Selling Vs. Selling Out.

John Cusak’s character in the movie “Say Anything”:  “I don’t want to sell anything, buy anything, or process anything as a career. I don’t want to sell anything bought or processed, or buy anything sold or processed, or process anything sold, bought, or processed. You know, as a career, I don’t want to do that.”

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So the other day, I am walking down the agency hallway.

Dude walks past me, gives me the hairy eyeball, so I go “What?”

And he points at my Southwest Airlines t-shirt. (Southwest is a client of ours.) I say what? and he points at my t-shirt and snickers, so I go what again and he says, “Sold out to The Man, eh? Look at you, wearin’ a t-shirt with the client’s name on it!”

I could tell he was kinda kidding … and kinda not.

I laughed agreeably and we both went our separate ways. Later on I had one of those “Man-I-wish-I’d-said” moments. I wish I’d said, “Dude, look where you work. You’re at an advertising agency, for Chissake. What do you think this is? Walden Pond?”

And as for selling out? That’s what we do. Selling, that is. Selling out is a phrase I’ll reserve to describe doing things I don’t believe in, for personal promotion or profit.

It made me wonder how many creatives out there share his attitude; who really don’t embrace what it is they do for a living. Considering all the snarky sales-free advertising I see out there, I’m guessing more than a few.

I think part of the problem is that much of today’s work is being crafted by creative people who are simply disdainful of their clients’ products, or of their customers. Perhaps, too, it could be that they hate the advertising business itself. These are people who — with sufficient amounts of alcohol in them — might privately admit they hate thinking of themselves as salespeople. Salsepeople suck, you see. True “creatives,” well, they’re more like that cute Lloyd Dobler from Say Anything. Real creatives, they’re edgy.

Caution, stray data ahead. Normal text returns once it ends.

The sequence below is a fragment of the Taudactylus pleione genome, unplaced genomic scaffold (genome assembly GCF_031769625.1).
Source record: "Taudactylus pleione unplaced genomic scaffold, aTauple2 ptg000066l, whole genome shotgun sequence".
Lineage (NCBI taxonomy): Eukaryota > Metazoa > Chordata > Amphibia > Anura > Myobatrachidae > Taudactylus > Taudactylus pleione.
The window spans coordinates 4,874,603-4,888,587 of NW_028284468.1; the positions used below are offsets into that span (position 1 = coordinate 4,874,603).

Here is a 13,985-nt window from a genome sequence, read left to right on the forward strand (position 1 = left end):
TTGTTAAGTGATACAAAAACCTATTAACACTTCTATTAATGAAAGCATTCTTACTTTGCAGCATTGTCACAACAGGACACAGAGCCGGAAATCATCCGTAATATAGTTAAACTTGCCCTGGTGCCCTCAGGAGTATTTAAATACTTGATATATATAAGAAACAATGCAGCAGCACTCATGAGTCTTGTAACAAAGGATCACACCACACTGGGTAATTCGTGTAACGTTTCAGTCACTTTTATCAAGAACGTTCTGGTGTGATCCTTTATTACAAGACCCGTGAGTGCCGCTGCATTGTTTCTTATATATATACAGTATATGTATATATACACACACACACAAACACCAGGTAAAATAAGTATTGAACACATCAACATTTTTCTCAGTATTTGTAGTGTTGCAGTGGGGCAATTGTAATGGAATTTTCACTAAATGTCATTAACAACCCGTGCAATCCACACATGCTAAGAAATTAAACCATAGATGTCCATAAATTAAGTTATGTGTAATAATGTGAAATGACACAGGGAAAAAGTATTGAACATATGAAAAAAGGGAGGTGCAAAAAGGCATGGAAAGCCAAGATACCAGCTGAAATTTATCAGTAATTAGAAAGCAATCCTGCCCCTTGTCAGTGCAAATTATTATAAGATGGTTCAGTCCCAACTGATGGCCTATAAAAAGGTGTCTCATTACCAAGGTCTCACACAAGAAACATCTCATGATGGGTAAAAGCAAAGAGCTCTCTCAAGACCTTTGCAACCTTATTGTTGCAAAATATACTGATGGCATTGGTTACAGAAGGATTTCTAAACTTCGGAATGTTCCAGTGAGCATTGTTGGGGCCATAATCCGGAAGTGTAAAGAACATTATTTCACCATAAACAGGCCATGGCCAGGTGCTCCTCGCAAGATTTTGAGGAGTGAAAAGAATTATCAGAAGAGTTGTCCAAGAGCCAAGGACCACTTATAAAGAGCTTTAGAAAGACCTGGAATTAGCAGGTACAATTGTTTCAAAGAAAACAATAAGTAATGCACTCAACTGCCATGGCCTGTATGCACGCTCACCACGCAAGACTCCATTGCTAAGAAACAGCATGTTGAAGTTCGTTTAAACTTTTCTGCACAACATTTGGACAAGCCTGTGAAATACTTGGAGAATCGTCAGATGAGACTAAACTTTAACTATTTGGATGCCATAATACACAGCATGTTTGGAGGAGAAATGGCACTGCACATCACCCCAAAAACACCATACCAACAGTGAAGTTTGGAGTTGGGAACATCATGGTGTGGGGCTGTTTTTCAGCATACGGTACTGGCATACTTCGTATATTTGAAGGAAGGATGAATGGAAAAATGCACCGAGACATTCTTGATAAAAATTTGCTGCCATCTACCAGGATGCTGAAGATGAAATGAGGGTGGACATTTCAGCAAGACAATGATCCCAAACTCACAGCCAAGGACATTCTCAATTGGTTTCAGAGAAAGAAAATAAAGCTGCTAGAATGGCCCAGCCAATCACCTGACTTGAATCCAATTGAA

See, it’s not cool to be too into our clients’ products. Cool creatives have what’s known as “ironic remove.” Ironic remove means nothing impresses them. They are far above the scrum and rattle of pedestrian life, up in a lofty sphere where worldly things have no effect upon their excellent selves.

The thing is, I don’t know how you can write a single persuasive sentence without loving the product you’re working on, without really knowing what appeals to its customers.

Me, I happen to love our clients’ stuff; their airlines, their cars, their clothes, all of it. I don’t mind being a salesman.

25 Comments

  1. Thank you for putting it so well.

    If, as creatives, we don’t sell, we don’t earn and then we don’t eat. Nor will we have the resources with which to expand our collections of ironic trucker hats. Get over it and stop wishing you were someplace else where your “genius” would be fully appreciated.

    Reply
  2. In a perfect world we would love all our clients’ products, but that’s rather idealistic and unrealistic. With how tough it is to even land a job at an agency these days, there’s a likely chance you’ll end up working on accounts that don’t fit your personality. Hell, most creatives I know are pretty unusual, and when marketing to the masses, have to dumb down their personalities to think like the “average joe.” You don’t have to love the product– you just have to love the art of creative persuasion.

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    • Yo Pondering: I get it. You have a point. I do tend to get idealistic and perfect-world. And you are right about creative pursuasion. Sometimes there is NO way I am gonna love my product. I’ve done work for investment managers selling market-indexed annuities. Try loving that, much less understand it. I hear you.

      Reply
      • Actually, my spin on this is that you have to understand how your target would love the product and then love how much it is you understand your target. I’ve sold a lot of Bud Light in my day, and while I’d certainly not put it in my top 10 favorite beers, I do love the fact that Joe Six-Pack adores it so. That’s where the fun is.